Photo by Joshua Chandler
When I was a young man, I began searching for the meaning of life. Along the way, I wrote a travel journal, a mix of prose and poetry, and labelled it Fool’s Odyssey.
My first real day began with an inhuman lack of sleep and a maliciously lingering fever. But I was anxious to squeeze the juice from life, so I took the Tube and bought a ticket for a West End show. I explored, ate Indian food for the first time, and went to the theatre!
I have no idea what the play was. Before the third act, about to enter vertical sleep, I left for my B&B, and fell into bed at 10. Amazingly, I slept better than any rock ever did, and awoke at 8, alert, feverless and famished–for everything.
At a Soho creperie, I guzzled coffee and planned the day ahead, and then, out the window, watched the sun…set. Wait–what?
“Excuse me, waiter. Why is the sun setting at 8:30?”
“It usually does at night, sir.”
“Take the wrong exit, did you? This is England, not Iceland.”
I’d slept for 22 hours! Still undaunted, I planned my wonderfully meaningless future.
For the world is in their hearts
and no one can know the meaning of life.
Abandon this search, I told myself.
For there is nothing better than that a man
Should rejoice in his accomplishments.*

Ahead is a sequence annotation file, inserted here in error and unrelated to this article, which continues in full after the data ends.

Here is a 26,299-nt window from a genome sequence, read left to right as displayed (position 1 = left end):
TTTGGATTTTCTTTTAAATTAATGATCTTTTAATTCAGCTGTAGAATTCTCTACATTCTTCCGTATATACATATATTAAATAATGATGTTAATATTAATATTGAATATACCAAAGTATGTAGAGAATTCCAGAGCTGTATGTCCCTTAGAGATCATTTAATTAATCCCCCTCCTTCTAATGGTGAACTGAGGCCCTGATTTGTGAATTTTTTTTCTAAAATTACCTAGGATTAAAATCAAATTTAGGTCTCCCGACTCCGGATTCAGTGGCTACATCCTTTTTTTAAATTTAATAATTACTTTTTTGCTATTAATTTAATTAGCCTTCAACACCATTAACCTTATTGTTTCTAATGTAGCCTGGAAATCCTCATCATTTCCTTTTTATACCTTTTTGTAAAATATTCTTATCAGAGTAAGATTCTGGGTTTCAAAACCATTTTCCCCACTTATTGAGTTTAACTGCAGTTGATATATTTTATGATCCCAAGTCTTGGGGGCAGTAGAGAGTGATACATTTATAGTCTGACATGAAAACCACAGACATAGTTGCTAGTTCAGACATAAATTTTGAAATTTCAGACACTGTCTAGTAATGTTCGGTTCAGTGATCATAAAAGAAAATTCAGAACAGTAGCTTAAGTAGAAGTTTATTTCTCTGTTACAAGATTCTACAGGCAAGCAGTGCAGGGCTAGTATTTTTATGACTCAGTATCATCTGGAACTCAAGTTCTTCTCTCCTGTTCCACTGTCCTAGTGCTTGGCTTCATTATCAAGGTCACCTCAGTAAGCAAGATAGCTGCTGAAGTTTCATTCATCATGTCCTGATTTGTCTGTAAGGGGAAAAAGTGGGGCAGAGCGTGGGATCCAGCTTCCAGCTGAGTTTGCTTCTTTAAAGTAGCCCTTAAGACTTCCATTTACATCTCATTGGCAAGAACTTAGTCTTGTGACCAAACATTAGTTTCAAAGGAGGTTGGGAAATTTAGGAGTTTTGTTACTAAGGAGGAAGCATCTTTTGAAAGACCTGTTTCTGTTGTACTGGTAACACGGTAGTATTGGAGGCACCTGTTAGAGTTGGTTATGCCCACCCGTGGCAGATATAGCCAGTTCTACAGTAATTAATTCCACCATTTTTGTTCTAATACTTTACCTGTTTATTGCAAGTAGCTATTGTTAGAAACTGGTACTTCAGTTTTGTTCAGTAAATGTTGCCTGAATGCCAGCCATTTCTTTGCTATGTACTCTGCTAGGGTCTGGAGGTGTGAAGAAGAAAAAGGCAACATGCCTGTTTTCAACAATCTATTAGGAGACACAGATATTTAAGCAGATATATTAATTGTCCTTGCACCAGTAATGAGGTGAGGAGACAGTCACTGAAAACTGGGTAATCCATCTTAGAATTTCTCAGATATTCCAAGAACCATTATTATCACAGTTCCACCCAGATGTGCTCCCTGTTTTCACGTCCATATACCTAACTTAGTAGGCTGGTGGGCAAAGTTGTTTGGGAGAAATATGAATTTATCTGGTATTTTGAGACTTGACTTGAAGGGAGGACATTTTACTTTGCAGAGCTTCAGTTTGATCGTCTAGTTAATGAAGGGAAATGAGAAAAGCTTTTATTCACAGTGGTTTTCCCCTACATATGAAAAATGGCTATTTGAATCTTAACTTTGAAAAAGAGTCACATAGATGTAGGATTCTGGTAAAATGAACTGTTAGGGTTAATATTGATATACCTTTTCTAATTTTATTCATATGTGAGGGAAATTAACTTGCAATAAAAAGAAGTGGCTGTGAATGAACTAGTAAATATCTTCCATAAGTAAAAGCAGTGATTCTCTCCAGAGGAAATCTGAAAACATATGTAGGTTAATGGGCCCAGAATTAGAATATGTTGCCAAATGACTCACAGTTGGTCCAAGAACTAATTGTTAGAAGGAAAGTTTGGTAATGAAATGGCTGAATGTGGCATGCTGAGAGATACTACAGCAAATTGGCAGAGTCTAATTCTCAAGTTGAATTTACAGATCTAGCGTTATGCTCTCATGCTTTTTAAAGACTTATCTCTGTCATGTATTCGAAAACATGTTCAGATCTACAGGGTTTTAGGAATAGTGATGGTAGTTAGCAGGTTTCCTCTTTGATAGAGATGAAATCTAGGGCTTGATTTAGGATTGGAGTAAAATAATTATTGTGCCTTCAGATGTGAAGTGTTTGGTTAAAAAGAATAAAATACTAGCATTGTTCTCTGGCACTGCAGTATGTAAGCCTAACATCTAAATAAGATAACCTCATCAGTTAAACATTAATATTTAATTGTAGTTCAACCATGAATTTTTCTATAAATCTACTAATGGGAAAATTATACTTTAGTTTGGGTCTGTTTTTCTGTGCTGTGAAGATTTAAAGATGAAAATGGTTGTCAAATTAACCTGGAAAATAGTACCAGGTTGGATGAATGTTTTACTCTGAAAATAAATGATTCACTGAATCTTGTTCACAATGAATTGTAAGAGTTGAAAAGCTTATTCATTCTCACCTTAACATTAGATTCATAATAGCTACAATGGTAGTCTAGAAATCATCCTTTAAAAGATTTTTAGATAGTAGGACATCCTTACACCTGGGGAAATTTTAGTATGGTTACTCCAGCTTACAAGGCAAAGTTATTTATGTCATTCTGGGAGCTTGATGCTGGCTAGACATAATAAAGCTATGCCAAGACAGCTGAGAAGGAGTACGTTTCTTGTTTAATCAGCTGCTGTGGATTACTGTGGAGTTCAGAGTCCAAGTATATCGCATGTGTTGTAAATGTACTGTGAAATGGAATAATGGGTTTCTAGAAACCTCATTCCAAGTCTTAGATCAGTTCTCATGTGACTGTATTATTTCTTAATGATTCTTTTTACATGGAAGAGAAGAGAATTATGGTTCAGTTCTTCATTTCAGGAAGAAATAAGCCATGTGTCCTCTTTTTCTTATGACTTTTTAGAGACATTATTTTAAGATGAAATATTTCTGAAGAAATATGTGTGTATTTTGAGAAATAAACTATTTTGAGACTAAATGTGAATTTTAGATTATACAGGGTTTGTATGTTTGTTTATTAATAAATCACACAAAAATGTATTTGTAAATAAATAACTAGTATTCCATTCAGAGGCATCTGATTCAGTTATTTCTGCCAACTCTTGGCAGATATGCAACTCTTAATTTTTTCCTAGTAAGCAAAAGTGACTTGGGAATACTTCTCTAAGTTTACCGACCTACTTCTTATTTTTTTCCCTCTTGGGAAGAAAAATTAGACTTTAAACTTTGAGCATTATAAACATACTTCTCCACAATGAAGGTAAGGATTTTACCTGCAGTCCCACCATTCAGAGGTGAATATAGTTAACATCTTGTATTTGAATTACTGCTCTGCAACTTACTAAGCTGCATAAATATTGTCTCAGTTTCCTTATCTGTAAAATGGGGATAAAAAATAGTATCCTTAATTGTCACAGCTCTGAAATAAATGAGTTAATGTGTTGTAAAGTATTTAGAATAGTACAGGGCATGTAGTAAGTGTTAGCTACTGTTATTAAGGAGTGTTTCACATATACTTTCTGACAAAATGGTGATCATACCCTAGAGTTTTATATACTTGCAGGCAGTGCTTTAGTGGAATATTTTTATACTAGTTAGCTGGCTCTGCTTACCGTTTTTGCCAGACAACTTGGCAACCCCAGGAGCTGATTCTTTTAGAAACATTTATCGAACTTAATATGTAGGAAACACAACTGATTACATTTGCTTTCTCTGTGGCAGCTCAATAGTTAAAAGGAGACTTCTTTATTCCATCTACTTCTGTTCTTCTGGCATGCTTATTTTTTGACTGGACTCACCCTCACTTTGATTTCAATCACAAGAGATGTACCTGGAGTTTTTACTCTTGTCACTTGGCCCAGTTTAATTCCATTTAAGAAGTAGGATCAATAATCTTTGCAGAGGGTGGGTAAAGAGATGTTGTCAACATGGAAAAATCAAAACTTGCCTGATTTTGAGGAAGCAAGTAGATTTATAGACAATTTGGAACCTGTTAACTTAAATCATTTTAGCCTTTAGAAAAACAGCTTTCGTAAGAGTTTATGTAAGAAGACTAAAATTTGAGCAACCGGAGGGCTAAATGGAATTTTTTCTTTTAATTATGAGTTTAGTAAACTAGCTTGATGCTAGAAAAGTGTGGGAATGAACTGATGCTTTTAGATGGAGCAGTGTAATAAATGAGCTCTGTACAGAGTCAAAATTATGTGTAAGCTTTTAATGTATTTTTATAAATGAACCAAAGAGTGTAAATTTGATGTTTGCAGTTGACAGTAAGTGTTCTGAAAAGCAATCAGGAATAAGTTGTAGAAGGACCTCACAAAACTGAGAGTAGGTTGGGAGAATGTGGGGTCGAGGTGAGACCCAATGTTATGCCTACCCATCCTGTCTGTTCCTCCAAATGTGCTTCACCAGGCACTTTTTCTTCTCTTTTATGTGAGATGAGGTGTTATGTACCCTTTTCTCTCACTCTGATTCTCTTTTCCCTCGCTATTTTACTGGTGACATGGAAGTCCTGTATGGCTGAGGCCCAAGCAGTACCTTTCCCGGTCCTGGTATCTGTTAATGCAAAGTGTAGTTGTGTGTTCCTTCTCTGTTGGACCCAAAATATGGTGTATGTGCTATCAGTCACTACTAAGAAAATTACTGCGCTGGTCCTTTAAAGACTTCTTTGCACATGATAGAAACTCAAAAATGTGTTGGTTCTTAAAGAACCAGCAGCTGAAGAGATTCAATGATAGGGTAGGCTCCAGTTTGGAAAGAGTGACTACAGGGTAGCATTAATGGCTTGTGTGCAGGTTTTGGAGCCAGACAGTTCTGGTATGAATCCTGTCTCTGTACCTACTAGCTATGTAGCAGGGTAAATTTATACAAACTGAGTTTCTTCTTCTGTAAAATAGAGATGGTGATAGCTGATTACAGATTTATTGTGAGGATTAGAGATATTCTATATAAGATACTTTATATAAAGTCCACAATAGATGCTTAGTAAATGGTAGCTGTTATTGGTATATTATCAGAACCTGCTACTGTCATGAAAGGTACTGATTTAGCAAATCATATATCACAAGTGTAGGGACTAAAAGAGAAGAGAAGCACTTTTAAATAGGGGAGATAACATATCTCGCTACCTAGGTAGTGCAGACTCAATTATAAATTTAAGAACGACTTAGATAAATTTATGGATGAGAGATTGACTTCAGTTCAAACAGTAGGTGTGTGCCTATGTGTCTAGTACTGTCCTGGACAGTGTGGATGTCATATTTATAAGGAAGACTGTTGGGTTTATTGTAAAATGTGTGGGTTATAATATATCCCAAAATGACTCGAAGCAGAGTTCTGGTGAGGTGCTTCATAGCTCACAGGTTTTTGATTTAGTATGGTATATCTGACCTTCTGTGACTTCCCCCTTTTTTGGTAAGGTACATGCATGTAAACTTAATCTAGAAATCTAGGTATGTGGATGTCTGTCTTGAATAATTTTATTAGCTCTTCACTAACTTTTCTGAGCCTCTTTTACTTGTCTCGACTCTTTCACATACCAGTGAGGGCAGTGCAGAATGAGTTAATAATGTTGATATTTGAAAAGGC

Oh, those natty, woolen suits, they suited me well! I dreamed of owning a bunch, and of dating tight tee-shirted blondes like the ones in the Underground ads, and of having a fresh-squeezed, spit-clean Rolls-Royce in my colour-of-choice, and of being civilized and drinking gin. I’d stop searching and let my life begin! I’d want what I wanted, and be as wanton as they come.
And so it began, this vision of want and of have and of get,
To ravel itself around my brain.
I’d poked about in the ashes and found
A lovable con-artist in me.
I’d learned to “look out for number one.”
How good, how fun!
I’d be at the civilized center of self-esteem
And never repent of this new dream.
I’d run through the door of that old hotel
Like a six million dollar man,
Spitting out splinters, the knob still in my hand.
And all of the way down to Harrod’s, I’d plan.
I’d live in a would-be-could-be world
where I was arrogant and fine,
and paralyzed profits and crucified time.
I’d ranch the prairies
And build a dynasty:
“Someday, little darlin’, this’ll all be yurs,
as fur as the eye can see.
They’s gonna be a town over there,
and dogies, little dogies everwhur.
And we’ll name the town after our son,
and he’ll be rich and subjugate poor people,
just like we taught him to do.”
*Ecclesiastes 3:11-13 (paraphrased)
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